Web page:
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Sochi Olympics: The most efficient countries and the masters of futility

 The Olympic Flag waves as part of the 2014 Sochi Winter Olympics Closing Ceremony at Fisht Olympic Stadium on February 23, 2014 in Sochi, Russia
The Olympic Flag waves as part of the 2014 Sochi Winter Olympics Closing Ceremony at Fisht Olympic Stadium on February 23, 2014 in Sochi, RussiaPhoto by Joe Scarnici/Getty Images

In a previous article, a mathematical formula was used to determine the efficiency of athletes that represented various countries in the 2012 Summer Olympics in London. The formula is the following:

Efficiency = Number of total medals won/Number of athletes

Alternative measures have been used in the past. The most common has been to divide the number of medals by the population of the country. However, this measure is not realistic since not everybody is an athlete and not every country is rich enough to send a large number of athletes to the Olympics. For example, because of its huge population, using such a measure China would always be ranked quite low despite a good performance.

The measure of efficiency presented here is a more realistic measure that show how well athletes that actually participated in the Olympics performed.

Based on this measure, for the London Olympics, Jamaica was the best, getting an efficiency rating of 0.24. The next most efficient countries were China and Iran with an efficiency rating of 0.23. The rating for the U.S. was 0.17 and for Russia it was 0.18.

Also, as a measure of futility, the countries that did the worst in the London Olympics were arguably those who sent the most athletes but won no medals. By this measure, Nigeria was the worst with 53 athletes and Israel which sent 38 athletes and won no medals. Portugal also performed miserably by winning only a single medal while sending 80 athletes to London.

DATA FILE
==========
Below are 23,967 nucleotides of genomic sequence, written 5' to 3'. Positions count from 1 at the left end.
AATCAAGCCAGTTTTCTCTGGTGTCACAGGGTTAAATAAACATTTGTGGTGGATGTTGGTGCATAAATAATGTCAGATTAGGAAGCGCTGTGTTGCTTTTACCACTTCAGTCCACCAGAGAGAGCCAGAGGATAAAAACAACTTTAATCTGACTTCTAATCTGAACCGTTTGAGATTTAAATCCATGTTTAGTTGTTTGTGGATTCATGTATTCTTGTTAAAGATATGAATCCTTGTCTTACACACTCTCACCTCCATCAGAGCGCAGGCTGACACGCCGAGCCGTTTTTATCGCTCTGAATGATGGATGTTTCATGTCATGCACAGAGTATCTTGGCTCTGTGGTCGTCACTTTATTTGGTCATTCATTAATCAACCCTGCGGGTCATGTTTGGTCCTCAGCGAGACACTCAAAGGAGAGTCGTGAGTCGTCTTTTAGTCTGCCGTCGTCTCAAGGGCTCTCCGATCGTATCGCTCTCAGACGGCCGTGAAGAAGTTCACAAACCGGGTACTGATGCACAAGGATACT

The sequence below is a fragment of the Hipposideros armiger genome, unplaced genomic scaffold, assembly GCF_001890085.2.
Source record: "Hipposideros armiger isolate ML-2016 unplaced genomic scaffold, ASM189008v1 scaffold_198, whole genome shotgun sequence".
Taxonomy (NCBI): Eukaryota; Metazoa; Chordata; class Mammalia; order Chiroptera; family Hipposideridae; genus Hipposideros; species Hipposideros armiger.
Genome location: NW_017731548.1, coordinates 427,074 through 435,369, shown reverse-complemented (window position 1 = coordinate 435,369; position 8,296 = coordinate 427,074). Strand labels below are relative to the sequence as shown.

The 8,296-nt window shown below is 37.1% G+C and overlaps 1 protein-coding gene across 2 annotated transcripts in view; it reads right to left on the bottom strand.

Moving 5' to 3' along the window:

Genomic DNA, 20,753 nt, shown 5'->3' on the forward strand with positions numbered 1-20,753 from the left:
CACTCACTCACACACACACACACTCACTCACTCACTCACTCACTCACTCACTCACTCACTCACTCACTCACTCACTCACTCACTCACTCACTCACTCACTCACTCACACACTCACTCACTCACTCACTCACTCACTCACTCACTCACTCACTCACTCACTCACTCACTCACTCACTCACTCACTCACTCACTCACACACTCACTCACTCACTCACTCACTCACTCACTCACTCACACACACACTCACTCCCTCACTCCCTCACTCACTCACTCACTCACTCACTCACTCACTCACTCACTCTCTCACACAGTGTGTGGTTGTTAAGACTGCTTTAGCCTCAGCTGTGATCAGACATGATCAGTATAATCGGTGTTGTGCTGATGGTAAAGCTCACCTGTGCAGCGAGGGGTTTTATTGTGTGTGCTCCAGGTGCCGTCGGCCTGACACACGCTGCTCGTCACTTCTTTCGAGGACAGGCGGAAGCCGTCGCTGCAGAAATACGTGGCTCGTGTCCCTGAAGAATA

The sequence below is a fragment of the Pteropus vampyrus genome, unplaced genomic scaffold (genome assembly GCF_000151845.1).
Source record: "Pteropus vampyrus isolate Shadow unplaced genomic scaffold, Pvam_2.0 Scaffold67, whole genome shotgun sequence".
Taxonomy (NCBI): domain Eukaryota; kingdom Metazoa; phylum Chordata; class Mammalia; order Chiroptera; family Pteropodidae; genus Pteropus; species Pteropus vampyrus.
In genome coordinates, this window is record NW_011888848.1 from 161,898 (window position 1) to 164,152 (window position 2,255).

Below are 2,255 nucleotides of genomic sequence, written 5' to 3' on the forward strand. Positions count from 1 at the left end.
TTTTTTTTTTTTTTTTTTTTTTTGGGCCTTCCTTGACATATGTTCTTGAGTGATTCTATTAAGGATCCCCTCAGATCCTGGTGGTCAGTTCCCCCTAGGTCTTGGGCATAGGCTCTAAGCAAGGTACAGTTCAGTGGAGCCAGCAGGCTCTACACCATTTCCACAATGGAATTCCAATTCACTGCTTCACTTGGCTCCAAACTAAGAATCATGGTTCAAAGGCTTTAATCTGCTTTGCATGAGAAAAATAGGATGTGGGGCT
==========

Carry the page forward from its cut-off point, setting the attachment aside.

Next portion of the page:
Russia won 33 medals at Sochi, the highest number of all the participating countries and the U.S. had the second highest number with 28 medals. However, using the measure of efficiency presented above, the most efficient country was Netherlands followed by Belarus and Norway. Here are the top 12 countries based on our measure of efficiency:

  1. Netherlands 0.5854 (41 athletes, 24 medals)
  2. Belarus 0.2500 (24 athletes, 6 medals)
  3. Norway 0.1940 (134 athlete, 26 medals)
  4. Russia 0.1460 (226 athletes, 33 medals)
  5. France 0.1429 (105 athletes, 15 medals)
  6. Sweden 0.1415 (106 athletes, 15 medals)
  7. China 0.1364 (66 athletes, 9 medals)
  8. Austria 0.1308 (130 athletes, 17 medals)
  9. Germany 0.1242 (153 athletes, 19 medals)
  10. United States 0.1217 (230 athletes, 28 medals)
  11. Slovenia 0.1212 (66 athletes, 8 medals)
  12. Canada 0.1131 (221 athletes, 25 medals)

The masters of futility at Sochi were Romania and Estonia which sent 24 athletes each, winning no medals. Next came Spain and New Zealand, which sent, respectively, 20 and 15 athletes, again winning no medals.

Two other countries also performed rather poorly. Slovakia sent 62 athletes and Kazakhstan sent 52 athletes. Each country won only a single medal. Finally, Ukraine sent 42 athletes and won only 2 medals.